This is when George Lazenby takes over. He is less the charming womaniser and more the rugged, brutal assassin. He even says at the beginning of the movie (On Her Majesty’s Secret Service) “This never happened to the other fellow.” It also explains why Blofeld (another character who changes face) doesn’t recognise Bond when they first meet – even though they have seen each other already (You Only Live Twice).
At the end of the movie, a newly married Bond sees his wife assassinated by Blofeld. What better reason to leave the service than the mourning of a recently lost love?
So Connery, noticeably older, is asked back to finish the job he started (Diamonds are Forever); assassinate Blofeld. This (slightly) goes to plan but Connery is too old to play James Bond so a new, younger man enters.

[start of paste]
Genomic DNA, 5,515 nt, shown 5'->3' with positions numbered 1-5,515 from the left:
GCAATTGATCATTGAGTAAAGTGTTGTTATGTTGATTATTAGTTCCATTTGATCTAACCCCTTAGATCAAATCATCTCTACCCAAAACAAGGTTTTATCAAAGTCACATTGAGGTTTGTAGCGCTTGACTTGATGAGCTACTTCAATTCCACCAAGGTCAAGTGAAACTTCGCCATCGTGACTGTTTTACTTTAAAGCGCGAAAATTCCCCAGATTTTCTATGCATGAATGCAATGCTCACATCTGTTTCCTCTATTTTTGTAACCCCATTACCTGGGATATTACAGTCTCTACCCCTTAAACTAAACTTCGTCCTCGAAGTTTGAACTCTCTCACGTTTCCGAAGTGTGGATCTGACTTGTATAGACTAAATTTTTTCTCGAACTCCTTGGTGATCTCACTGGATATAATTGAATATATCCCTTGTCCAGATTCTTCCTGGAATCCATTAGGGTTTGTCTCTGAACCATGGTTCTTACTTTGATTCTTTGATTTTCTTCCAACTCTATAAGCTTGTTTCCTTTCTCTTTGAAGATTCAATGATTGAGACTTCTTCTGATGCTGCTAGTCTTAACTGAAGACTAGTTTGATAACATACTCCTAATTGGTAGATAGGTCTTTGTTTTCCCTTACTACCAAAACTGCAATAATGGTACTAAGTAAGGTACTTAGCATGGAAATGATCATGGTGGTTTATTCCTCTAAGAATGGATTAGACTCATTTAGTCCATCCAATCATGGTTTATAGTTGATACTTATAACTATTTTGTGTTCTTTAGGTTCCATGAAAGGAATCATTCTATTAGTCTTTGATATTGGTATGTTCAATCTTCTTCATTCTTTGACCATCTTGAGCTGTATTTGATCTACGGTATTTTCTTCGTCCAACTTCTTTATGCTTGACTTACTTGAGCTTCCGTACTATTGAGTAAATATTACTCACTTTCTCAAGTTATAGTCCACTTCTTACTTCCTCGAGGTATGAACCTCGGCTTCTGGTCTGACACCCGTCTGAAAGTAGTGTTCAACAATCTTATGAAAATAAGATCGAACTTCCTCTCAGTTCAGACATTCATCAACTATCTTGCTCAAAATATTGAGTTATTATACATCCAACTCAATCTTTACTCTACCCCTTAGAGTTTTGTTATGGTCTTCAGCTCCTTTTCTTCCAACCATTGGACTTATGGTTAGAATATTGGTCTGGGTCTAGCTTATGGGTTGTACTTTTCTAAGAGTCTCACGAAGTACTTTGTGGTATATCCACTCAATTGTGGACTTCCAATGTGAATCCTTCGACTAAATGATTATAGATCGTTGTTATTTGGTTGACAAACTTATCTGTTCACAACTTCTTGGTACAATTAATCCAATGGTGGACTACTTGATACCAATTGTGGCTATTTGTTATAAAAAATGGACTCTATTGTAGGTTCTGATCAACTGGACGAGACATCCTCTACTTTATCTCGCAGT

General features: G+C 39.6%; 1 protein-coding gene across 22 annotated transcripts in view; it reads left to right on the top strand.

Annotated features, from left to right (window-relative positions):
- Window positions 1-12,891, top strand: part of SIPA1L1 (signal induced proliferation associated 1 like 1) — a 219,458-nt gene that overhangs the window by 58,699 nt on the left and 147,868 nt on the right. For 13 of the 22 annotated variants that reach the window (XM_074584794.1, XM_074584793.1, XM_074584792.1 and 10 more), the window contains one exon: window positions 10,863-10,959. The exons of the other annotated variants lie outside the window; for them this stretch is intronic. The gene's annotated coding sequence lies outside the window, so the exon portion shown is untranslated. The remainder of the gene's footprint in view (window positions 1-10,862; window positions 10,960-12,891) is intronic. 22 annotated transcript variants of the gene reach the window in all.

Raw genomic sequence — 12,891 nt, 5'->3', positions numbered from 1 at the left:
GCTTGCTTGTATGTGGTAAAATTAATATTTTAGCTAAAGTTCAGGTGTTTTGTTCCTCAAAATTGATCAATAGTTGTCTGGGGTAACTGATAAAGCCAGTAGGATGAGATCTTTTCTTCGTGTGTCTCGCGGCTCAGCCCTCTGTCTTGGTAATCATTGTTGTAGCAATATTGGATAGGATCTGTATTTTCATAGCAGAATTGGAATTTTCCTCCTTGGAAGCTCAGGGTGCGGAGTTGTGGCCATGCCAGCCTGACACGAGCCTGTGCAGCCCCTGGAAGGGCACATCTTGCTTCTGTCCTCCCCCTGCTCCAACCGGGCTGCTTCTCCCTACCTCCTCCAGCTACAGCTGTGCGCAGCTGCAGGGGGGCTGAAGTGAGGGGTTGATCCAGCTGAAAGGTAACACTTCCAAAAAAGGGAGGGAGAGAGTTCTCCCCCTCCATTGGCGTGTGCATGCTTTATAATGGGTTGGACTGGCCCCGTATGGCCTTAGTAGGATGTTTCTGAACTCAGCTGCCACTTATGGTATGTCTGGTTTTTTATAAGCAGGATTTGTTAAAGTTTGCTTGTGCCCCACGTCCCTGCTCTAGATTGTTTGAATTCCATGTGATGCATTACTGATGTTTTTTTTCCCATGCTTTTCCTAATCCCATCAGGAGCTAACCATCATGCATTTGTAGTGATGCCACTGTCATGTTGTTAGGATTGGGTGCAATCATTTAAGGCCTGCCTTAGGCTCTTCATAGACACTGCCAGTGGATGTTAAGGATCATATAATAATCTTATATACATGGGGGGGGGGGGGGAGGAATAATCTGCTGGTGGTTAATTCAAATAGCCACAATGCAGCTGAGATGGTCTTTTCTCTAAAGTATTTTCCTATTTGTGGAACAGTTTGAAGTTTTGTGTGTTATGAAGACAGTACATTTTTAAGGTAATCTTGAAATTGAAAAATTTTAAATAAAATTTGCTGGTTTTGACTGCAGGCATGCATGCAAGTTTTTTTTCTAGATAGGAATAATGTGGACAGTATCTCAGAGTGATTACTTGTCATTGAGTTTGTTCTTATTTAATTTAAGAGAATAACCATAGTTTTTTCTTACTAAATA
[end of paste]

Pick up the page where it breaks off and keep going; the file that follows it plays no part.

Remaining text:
This Bond isn’t the serious, brutal assassin that we knew before but more a gentleman spy, focused more on the women than the mission. This James Bond is willing to go to the silliest lengths to complete the mission, including dressing as a clown (Octopussy)! Roger Moore’s Bond also gets the best gadgets and most outlandish missions (Moonraker). He survives in the job longer than anyone, opening the door for our next agent.
Timothy Dalton is a different kind of James Bond. He has a problem with anger and seeking vengeance. He almost compromises his first mission (The Living Daylights) because of it and then essentially quits MI6 completely (License to Kill). With Dalton’s Bond too reckless, they seek a new agent to take the title.
Pierce Brosnan is probably the best of the new spies. He is cocky, reckless but also mildly respects authority. He also sees in a new M, (Goldeneye) one who is more invested in her agents than any other, played by Judi Dench. Brosnan sees through many missions but he is captured (Die Another Day) and his trustworthiness as well as usefulness becomes a factor so a new, much more volatile Bond is recruited.